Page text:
Last Update 21:59
Monday, 21 October 2019

Le Chantilly: Good food for the Holy Week

The unpresumptuous bistro is a perfect destination for a mix of Egyptian and intercontinental cuisine

Dina Ezzat , Monday 22 Apr 2019
le Chantilly restaurant
Views: 3278
Views: 3278

Le Chantilly is one of the most siyyami-friendly restaurants in town. For those who just observe Lent on the Holly Week, this cosy and unpresumptuous bistro is a perfect destination for anything from breakfast to dinner.

The breakfast menu has the obvious traditional ful and falafel served with warm baladi bread and mixed salad. The falafel is particularly good – with a fava bean paste that is adequately enhanced with parsley and cilantro and well-fried to the point of coming out of the chef's pan in a perfect gold-brown colour.

Served with tahini, which is not overdosed with garlic and pickled cucumbers, the falafel at Le Chantilly is certainly good for breakfast and brunch.

A wide range of siyyami bakeries is also there on the breakfast/brunch menu. Particularly worth trying are the fresh homemade croissants with olives and the brown croissants that are served with quite a decent quality of strawberry jam.

This mix of Egyptian and intercontinental style menu goes through the lunch/dinner segment of the day – with a totally inviting fatet moulokhiya, a vegan lasagna and a plate of artichoke in vegan white sauce and boiled Egyptian rice. They are all light and filling. In fact the portion of these three plates is large enough to feed five people who may wish to share a few bites.

Alternatively, Le Chantilly would always be home for those looking for a nice and inviting vegan salad bar that is perfectly complemented with a homemade selection of Swiss/French-style bread basket – and for the Holy Week, a vegan soup or alternatively a heart warming dish of homemade gold French Fries.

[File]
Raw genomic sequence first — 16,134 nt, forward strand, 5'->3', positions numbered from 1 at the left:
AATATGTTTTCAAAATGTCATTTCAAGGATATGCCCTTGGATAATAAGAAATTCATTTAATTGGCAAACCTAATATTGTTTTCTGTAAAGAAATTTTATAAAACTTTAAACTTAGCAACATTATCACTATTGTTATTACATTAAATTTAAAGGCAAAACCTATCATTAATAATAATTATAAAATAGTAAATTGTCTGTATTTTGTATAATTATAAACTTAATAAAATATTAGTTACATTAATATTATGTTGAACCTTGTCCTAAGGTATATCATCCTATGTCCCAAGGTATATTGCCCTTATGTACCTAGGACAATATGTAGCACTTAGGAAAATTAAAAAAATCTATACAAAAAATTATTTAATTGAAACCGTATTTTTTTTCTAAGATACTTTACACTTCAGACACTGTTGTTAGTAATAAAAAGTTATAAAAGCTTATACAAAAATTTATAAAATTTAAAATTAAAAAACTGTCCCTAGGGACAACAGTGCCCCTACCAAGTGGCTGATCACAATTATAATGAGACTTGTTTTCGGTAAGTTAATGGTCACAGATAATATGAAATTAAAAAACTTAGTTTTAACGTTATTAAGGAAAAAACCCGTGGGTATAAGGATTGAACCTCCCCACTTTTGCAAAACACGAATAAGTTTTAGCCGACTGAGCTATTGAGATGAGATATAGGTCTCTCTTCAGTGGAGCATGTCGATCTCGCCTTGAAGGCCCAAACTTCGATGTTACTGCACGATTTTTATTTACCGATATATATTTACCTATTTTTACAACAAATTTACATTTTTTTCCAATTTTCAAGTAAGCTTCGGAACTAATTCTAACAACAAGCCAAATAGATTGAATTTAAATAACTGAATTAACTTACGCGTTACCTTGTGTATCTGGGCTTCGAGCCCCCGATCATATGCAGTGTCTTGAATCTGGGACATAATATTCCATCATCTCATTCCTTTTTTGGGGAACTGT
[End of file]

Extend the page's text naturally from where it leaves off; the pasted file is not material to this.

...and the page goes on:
But the ultimate day for a perfect pre-Easter Le Chantilly lunch is actually Good Friday. The menu on that day is typical of all houses of the Coptic Orthodox community of Heliopolis: Bissara (a baked paste of pealed and dashed fava beans and a rich portion of dill, cilantro and parsley – with deeply fried flakes of onion on top), falafel and ful nabet (semi-fermented fava beans with cumin) – all with baladi and pita bread, baladi salad, pickles and tahini.

The siyyami dessert menu of Le Chantilly has a selection of mille-feuille, black forest and fruit tarts. There is of course the fruit salad served upon request with gelato.

Le Chantilly is the place where one could shop for Easter Chocolate bunnies and eggs or simply buy a box of traditional kahk el-eid (cookies for the feast).

For those who would not feel uncomfortable with having a beer with their lunch during the Holy Week, Le Chantilly is also a place to consider.

Throughout Lent, Le Chantilly keeps its regular Swiss oriented menu and the perfectly friendly service of its non-imposing waiters.

At the heart of Baghdad Street, Le Chantilly has sister branches; La Chesa, downtown on Adly Street and Le Chalet, overlooking the Nile in Giza, have more or less the same siyyami menu but not the one for Good Friday.

A lunch and soft drinks for five could cost around EGP 1,000.

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